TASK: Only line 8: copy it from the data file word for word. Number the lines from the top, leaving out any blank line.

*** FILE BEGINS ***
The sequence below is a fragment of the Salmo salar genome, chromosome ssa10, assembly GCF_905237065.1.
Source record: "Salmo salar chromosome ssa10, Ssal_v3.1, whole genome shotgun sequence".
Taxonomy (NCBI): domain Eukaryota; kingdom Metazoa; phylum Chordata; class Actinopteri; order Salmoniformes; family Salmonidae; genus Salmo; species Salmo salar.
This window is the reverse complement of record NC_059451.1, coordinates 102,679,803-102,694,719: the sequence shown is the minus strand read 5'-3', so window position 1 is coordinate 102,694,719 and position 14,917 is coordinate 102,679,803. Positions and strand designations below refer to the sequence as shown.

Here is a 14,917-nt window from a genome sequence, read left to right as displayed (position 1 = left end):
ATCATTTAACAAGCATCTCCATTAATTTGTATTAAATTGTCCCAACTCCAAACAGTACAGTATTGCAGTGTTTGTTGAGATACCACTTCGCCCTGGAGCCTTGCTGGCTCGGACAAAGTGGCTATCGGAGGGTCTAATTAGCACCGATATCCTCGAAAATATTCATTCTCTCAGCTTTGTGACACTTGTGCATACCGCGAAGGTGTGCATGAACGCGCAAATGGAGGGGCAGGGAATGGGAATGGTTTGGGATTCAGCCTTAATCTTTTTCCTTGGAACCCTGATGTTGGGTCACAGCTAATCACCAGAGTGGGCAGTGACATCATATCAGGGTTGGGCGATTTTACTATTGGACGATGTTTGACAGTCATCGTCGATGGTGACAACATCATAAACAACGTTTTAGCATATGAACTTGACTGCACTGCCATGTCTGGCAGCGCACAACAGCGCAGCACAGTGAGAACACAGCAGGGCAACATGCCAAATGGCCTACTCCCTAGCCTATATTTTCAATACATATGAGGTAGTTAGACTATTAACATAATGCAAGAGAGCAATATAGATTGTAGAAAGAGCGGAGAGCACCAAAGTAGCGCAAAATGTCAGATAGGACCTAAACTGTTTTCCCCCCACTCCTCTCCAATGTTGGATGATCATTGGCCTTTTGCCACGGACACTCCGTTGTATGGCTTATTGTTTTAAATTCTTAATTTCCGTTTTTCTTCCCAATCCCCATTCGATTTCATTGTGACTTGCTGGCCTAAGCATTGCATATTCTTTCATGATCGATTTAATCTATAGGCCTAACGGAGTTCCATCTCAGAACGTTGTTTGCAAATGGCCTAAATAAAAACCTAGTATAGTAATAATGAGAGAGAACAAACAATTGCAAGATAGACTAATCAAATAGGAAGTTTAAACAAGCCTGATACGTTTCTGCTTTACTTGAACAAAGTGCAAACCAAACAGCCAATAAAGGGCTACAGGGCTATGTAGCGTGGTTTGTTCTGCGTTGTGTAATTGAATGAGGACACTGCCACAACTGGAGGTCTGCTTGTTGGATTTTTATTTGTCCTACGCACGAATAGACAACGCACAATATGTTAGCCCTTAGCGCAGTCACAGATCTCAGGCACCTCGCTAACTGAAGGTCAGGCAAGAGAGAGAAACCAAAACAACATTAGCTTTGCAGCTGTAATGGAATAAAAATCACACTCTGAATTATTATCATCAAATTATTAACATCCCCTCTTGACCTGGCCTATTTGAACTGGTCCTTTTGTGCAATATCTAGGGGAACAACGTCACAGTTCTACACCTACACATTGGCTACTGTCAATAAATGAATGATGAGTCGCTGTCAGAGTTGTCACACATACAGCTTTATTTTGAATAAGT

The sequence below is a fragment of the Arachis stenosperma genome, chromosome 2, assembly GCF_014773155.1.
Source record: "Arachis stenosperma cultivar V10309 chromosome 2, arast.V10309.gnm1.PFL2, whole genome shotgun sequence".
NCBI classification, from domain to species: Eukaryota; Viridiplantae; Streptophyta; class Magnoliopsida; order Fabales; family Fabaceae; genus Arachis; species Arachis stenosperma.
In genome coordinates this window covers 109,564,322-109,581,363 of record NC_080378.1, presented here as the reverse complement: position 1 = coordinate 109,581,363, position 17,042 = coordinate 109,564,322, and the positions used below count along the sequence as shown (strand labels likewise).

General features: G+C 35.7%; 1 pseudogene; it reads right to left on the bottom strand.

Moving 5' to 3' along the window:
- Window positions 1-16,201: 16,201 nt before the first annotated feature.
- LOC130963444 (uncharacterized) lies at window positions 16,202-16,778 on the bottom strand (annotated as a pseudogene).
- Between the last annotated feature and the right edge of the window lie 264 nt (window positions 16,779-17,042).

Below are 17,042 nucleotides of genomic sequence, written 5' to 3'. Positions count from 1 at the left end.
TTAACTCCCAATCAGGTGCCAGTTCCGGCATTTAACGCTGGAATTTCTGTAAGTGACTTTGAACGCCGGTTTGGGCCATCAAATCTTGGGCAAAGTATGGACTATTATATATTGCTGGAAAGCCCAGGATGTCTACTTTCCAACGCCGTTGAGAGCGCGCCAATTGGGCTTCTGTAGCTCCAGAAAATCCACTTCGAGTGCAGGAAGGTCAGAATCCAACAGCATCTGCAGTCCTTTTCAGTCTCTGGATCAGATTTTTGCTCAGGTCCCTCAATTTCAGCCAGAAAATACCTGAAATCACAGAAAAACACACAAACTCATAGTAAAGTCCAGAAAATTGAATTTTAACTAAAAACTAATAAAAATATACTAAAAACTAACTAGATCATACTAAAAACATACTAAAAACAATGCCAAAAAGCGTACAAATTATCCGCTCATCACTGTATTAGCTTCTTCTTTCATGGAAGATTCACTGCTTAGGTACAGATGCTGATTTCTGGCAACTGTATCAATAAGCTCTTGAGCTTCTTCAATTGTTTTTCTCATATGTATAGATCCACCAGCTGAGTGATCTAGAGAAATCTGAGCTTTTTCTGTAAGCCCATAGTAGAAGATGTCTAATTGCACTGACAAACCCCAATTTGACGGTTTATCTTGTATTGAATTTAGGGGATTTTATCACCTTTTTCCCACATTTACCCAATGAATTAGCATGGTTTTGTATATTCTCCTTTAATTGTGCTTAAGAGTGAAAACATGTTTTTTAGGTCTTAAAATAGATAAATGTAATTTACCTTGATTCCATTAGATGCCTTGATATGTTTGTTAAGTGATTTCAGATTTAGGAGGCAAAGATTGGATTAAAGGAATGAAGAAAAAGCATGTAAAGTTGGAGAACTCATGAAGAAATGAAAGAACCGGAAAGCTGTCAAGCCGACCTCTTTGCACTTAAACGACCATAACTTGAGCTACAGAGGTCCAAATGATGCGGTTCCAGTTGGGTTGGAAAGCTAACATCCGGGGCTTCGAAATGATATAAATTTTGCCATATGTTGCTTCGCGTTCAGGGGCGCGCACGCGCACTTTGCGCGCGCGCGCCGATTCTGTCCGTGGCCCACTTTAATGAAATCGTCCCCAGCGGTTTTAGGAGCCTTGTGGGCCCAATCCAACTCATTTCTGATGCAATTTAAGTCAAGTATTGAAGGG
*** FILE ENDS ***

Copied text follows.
Source record: "Arachis stenosperma cultivar V10309 chromosome 2, arast.V10309.gnm1.PFL2, whole genome shotgun sequence".